The new trail will not follow the precise path of the parkway through Eisenhower Park, but will instead begin at the intersection of Old Country Road and Merrick Avenue, and connect with a path along Merrick Avenue that the county built last year. It will continue east on Old Country Road and veer southeast on Salisbury Park Drive along the perimeter of Eisenhower Park, eventually meeting the Wantagh Parkway.

Mike Martino, the spokesman for the public works department, said the county does not expect to receive the state funding for another year, because there must first be an agreement with the state’s Department of Transportation.

In a press release, Cuomo said that the state would distribute $70 million in federal funding for 68 paths. The projects, he said, were chosen through a “competitive solicitation process,” and are aimed to enhance alternative transportation, tourism, recreation and regional economic development.

“These projects will help communities become more walkable and bicycle-friendly,” Cuomo said, “as well as show off the natural beauty that exists in every corner of the state.”

Funding will also be allocated for trails at Jones Beach and in Long Beach and Island Park.

The county’s proposed Long Island Motor Parkway Trail plan is broken into eight connecting segments, beginning near the Queens border in Great Neck, and finishing in Old Bethpage. The entire trail will cost more than $25 million to build, Martino said, adding that the county would go in search of more grant money.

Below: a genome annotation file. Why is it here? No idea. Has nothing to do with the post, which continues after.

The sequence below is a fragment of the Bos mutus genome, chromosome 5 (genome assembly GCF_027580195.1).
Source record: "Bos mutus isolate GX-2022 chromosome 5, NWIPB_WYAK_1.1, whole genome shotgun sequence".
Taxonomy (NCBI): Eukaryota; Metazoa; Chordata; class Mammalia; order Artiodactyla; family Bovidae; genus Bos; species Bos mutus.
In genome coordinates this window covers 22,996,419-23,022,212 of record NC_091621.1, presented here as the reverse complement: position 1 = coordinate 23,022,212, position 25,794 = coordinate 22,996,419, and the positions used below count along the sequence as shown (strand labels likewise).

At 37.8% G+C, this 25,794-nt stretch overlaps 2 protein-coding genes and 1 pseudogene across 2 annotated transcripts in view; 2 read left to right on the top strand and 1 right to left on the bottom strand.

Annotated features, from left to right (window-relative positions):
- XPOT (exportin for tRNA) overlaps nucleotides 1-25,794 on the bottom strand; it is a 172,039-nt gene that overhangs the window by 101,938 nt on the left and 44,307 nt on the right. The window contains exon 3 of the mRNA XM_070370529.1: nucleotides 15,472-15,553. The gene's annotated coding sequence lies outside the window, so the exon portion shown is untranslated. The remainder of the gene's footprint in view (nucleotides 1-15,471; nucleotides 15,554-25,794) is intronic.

Its overall vision for the Motor Parkway Trail is to provide not only transportation between communities, but open space and employment centers as well.

Kroplick, who now lives in East Hills and is the Town of North Hempstead historian, published “The Long Island Motor Parkway” in 2008, with co-author Al Velocci, featuring more than 200 images of the parkway and the Vanderbilt Cup Races. His website,, also boasts an extensive history of the road.

A 1967 graduate of East Meadow High School, Kroplick sent a letter to the state DOT in June, supporting funding for the county project. The Long Island Motor Parkway Preservation Society comprises approximately 250 people who visit and maintain the path. “There’s … people who really want to preserve the history and the memories of the Motor Parkway, and try to really promote the historical significance of the road,” he said.